‘Regional Tramways’ is a new series of books by Peter Waller which aims to cover the history of tramway operations on all systems which existed across the British Isles, or at least as many as possible. The first two volumes have already appeared so far this year, with the first of these detailing the various Scottish tramway systems.
The introductory chapter details the beginnings of British tramways with George Francis Train; this well documented background is only briefly mentioned before the author moves on to the subject of this particular publication. Starting with a summary of the long-lost horse tramways of Scotland, most of which are represented by a single photograph, steam and cable traction are also covered before we move on to the lesser-known tram systems in the country which were abandoned prior to 1945. Perhaps the book’s biggest weakness is that many of these are covered by only a small amount of text and again, just one image. I would have liked a series of books which aims to catalogue all of Britain’s tramways share out the coverage between systems more equally as some operators rarely feature in print – however obviously the need to produce an affordable collection of books has heavily restricted how much detail some of these smaller systems can receive. Therefore the decision to focus on 1945 onwards is understandable due to far more material being readily available from this period.
The main focus of this book is therefore the larger Scottish tramways of four cities which lasted beyond the Second World War – Aberdeen, Dundee, Edinburgh and Glasgow. All are given a basic but informative route map, a fairly detailed history, plenty of photos and perhaps best of all, comprehensive information on their entire vehicle fleets from 1945 onwards. This includes details of what became of each tram, with mention given to the various examples which survived into preservation. Another of the book’s biggest strengths is the level of detail given to each systems’ final years, with full details given of post-war route closures and how the running down progressed. It is fascinating to note how quickly the tide turned against trams in some places, where public opposition to tramway abandonment was quickly swept aside in the alleged name of progress. Some tramways such as Aberdeen’s were turning a profit whilst the rival bus services made a substantial loss, yet in spite of this the buses won the war and ended up ruling the roads. The author has clearly done a painstaking amount of research, unearthing many interesting facts and figures, some of which make it all the harder for many of us to digest what was lost.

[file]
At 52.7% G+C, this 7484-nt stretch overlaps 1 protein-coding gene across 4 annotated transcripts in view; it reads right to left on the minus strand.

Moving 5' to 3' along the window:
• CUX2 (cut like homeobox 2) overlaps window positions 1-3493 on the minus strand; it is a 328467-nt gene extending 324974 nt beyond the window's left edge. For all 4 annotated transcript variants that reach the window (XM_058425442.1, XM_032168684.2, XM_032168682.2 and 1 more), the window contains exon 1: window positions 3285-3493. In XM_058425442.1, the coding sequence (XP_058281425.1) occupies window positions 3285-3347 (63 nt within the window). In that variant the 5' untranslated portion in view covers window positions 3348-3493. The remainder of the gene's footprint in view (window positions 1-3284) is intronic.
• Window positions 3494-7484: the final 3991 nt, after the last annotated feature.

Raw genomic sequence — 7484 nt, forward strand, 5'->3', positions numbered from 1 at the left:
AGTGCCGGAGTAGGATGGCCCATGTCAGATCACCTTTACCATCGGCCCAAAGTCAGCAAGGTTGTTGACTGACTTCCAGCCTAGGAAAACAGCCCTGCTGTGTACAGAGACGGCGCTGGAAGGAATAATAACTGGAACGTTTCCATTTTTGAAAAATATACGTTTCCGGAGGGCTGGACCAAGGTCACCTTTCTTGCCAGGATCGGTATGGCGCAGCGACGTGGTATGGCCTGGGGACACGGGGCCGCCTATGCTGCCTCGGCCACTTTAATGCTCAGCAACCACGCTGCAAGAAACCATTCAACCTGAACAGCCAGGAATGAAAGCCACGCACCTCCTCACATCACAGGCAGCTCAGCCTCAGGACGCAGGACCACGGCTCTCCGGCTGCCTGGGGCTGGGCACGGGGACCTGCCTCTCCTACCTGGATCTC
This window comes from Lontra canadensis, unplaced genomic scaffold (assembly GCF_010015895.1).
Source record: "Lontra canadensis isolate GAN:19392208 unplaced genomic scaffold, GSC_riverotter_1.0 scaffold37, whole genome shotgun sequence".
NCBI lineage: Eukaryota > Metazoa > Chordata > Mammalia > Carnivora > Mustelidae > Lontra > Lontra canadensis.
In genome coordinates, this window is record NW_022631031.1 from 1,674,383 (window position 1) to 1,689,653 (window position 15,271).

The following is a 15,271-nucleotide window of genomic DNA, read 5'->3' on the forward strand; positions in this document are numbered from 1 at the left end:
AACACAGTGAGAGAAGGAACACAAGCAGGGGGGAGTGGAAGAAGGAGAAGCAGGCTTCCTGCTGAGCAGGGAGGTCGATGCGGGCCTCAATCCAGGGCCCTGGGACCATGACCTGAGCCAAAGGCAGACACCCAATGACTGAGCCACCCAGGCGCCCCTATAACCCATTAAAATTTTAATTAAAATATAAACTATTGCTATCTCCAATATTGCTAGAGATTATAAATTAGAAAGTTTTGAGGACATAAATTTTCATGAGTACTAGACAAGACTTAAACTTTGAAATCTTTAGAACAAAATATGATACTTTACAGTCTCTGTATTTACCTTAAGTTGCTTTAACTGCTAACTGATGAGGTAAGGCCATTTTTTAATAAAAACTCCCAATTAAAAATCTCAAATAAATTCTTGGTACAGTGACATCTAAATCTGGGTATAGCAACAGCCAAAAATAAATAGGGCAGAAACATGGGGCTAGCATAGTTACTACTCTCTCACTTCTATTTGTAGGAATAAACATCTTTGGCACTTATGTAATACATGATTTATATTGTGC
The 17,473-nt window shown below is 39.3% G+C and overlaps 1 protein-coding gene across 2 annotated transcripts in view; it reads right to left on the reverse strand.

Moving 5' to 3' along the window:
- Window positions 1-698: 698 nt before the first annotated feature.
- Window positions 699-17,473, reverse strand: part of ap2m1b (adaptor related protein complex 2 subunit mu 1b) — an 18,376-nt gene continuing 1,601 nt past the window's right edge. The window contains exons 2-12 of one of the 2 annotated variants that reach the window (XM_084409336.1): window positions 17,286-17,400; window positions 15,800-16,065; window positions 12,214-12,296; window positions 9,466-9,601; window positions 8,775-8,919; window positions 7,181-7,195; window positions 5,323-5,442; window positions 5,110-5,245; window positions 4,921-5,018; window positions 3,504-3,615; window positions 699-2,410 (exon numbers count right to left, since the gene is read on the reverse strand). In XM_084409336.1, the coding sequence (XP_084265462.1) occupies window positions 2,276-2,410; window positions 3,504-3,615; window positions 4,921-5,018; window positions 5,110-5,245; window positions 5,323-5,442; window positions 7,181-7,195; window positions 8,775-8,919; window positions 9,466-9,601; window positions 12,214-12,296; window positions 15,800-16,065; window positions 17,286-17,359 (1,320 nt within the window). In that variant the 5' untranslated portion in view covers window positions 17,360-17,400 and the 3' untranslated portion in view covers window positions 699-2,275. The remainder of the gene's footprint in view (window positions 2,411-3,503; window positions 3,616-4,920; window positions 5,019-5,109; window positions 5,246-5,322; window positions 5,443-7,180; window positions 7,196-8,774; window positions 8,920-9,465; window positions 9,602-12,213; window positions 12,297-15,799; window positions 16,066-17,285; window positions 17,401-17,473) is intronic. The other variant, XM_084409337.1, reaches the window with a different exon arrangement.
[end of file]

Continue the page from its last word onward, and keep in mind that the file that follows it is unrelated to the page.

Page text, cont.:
Most of the photographs are in black and white and many have not been published before. Some are perhaps not the best with the ends of trams missing in a few cases, but their rarity probably justifies their inclusion and for the most part, the pictures are excellent. Highlights include a Manchester ‘Pilcher’ car en route to Aberdeen by road, and a rather charming Dundee ‘repair wagon’ car number 2. However most aim to show trams at work in typical conditions, with some additional views showing tickets and the like adding to the appeal of the book.
Things are brought up to date with a short section on the second generation Edinburgh Trams, and the book concludes with a rather rushed summary of the numerous Scottish (well, mainly Glasgow) cars which exist today and where these can be seen.
Overall despite a few niggles, this book is a worthy addition to an enthusiasts’ library and further editions are eagerly awaited. Expert historians will probably learn little here, but as a well illustrated overview of Scotland’s tramways with particular emphasis on the post-war years, this book does a very good job and is most enjoyable to sit with and read.
‘Regional Tramways – Scotland’ by Peter Waller is published by Pen & Sword (www.pen-and-sword.co.uk) and retails at a recommended price of £25. It is a hard-backed book comprising 144 pages and nearly 200 images. ISBN 978 1 47382 385 3.